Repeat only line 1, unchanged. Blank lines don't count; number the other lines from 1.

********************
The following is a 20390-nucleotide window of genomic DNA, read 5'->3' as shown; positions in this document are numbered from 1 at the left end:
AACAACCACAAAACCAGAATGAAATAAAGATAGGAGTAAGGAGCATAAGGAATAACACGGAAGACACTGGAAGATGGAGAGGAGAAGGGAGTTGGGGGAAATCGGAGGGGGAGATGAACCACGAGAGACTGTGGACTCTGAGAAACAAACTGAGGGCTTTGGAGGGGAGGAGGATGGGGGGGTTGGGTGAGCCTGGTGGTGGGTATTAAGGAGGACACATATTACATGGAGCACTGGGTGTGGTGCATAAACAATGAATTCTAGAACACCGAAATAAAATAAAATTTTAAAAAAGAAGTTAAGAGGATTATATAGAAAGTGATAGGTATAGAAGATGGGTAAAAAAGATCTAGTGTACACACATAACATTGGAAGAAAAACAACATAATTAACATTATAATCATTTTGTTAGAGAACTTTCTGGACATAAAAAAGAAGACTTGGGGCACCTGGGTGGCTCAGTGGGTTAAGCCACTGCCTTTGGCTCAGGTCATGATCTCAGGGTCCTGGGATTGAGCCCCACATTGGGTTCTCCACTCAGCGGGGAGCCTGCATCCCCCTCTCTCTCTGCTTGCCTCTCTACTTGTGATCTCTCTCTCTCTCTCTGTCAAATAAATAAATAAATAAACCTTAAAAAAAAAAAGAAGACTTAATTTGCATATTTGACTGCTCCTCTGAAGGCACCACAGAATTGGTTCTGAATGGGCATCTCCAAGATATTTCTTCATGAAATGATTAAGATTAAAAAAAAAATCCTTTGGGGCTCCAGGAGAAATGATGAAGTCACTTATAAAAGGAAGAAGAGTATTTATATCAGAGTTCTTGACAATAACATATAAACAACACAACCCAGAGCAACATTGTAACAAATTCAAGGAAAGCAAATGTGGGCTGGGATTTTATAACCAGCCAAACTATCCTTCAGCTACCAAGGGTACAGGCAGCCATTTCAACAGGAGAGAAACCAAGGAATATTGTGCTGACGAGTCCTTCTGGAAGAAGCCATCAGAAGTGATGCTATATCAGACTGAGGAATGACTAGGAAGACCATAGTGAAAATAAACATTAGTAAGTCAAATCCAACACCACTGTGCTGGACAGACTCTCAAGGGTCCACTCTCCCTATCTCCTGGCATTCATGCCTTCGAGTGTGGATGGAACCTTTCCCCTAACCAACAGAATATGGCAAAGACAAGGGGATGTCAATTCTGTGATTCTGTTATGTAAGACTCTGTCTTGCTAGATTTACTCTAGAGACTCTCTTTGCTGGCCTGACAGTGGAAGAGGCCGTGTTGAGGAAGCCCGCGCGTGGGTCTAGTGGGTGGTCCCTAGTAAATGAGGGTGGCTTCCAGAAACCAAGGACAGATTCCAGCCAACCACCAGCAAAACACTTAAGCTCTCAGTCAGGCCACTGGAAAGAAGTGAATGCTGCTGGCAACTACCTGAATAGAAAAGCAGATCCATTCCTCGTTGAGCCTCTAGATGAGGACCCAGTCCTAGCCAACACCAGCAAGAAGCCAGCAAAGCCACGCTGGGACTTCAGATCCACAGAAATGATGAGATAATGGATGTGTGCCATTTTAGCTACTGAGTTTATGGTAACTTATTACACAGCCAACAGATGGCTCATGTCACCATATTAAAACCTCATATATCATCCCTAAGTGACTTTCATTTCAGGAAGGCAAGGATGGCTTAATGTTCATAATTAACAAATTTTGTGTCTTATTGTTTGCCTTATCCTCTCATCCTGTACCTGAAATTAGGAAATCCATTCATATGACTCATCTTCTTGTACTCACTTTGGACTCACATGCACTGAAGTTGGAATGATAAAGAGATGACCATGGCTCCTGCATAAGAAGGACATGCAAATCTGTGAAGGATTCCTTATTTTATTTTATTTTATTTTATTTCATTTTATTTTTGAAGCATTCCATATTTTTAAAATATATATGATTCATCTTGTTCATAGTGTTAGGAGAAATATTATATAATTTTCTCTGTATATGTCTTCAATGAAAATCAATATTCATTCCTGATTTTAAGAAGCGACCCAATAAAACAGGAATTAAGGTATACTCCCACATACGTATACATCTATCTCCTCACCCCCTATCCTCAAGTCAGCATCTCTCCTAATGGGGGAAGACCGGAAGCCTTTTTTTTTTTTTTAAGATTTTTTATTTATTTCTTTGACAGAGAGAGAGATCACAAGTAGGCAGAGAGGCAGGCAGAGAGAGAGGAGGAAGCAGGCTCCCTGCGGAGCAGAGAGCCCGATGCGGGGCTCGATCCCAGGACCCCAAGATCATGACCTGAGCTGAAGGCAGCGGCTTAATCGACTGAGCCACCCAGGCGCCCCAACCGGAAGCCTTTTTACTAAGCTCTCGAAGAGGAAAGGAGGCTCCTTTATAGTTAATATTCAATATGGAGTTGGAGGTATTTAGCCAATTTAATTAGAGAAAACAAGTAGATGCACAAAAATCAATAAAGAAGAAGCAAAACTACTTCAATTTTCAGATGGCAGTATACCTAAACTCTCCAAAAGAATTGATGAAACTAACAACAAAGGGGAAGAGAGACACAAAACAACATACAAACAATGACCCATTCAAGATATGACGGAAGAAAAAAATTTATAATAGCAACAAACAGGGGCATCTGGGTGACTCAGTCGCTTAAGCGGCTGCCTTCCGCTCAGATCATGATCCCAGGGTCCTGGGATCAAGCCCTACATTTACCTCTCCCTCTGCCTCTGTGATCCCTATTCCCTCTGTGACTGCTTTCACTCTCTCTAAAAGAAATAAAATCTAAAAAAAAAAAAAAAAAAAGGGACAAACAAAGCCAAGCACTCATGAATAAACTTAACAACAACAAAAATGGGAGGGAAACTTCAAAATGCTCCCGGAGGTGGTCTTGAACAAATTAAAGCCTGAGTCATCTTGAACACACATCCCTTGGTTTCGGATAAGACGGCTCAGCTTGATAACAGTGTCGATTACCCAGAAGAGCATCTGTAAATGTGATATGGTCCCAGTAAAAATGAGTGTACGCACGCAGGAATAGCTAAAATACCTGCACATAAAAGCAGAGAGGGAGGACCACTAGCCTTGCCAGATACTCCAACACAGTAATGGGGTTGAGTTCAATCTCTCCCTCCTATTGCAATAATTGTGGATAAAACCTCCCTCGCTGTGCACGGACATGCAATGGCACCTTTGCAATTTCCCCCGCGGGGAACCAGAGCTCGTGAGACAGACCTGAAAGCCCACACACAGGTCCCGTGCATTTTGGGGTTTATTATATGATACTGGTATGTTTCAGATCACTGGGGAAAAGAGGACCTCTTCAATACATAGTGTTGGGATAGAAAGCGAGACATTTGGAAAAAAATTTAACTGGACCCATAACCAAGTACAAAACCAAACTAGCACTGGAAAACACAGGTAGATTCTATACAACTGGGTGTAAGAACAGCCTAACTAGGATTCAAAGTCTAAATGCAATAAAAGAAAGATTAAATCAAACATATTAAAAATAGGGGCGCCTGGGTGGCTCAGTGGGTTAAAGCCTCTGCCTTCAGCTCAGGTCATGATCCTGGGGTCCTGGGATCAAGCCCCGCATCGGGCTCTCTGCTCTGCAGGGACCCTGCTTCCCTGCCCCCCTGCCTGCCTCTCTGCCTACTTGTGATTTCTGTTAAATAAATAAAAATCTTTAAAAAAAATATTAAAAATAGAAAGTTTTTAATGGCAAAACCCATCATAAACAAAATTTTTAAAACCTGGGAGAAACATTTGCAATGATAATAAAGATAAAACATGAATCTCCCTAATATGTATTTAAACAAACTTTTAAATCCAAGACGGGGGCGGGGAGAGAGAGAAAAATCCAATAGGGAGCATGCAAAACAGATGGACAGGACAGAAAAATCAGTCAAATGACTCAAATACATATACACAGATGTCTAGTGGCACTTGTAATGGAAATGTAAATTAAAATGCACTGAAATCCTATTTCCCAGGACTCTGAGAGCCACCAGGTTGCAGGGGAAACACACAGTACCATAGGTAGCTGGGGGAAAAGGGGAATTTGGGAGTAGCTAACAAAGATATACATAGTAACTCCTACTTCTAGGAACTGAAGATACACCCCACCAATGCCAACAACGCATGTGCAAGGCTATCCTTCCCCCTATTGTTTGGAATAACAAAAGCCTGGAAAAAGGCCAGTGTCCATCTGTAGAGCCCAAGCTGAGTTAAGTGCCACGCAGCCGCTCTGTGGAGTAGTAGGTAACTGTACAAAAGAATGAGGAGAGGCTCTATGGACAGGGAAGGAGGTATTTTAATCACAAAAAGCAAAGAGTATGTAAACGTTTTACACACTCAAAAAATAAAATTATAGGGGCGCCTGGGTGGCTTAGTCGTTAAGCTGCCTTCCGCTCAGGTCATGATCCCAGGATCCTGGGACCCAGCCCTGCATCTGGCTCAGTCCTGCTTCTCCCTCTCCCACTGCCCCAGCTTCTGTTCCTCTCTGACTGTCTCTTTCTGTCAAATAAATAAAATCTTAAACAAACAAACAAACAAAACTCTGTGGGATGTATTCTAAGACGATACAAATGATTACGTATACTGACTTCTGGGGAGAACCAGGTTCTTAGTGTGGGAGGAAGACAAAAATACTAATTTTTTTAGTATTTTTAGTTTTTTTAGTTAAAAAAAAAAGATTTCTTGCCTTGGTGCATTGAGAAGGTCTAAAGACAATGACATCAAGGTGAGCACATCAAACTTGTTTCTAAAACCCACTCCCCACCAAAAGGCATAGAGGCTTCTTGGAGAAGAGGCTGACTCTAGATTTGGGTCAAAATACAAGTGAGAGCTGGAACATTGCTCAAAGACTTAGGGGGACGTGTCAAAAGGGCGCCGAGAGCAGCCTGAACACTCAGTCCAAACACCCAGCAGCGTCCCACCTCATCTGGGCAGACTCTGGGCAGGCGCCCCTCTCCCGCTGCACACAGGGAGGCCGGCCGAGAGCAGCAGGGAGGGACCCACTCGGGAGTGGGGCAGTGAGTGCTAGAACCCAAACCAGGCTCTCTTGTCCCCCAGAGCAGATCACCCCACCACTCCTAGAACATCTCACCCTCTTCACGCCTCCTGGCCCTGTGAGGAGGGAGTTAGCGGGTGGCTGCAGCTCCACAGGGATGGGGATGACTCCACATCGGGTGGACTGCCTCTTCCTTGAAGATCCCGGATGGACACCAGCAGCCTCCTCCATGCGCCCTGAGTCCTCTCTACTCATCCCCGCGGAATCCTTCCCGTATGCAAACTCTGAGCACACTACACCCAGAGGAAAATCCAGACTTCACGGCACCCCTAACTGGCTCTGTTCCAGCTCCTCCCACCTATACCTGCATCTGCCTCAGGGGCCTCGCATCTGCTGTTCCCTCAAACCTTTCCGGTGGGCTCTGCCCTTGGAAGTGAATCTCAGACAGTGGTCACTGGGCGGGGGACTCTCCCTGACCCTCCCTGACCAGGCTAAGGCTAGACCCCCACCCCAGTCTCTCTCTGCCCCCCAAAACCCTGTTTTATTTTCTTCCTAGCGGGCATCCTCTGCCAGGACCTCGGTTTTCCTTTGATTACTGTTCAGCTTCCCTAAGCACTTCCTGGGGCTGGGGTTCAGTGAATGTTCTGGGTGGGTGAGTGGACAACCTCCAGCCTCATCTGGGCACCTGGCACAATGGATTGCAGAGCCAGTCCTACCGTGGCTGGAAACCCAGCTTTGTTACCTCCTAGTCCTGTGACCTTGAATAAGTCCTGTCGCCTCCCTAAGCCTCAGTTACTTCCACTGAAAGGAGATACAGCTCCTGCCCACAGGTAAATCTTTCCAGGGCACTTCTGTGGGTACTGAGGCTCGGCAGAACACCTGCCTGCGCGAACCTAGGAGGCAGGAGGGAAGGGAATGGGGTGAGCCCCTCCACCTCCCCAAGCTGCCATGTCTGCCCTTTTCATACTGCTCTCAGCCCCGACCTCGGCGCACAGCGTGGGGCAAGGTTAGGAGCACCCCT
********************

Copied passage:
The following is a 20390-nucleotide window of genomic DNA, read 5'->3' as shown; positions in this document are numbered from 1 at the left end: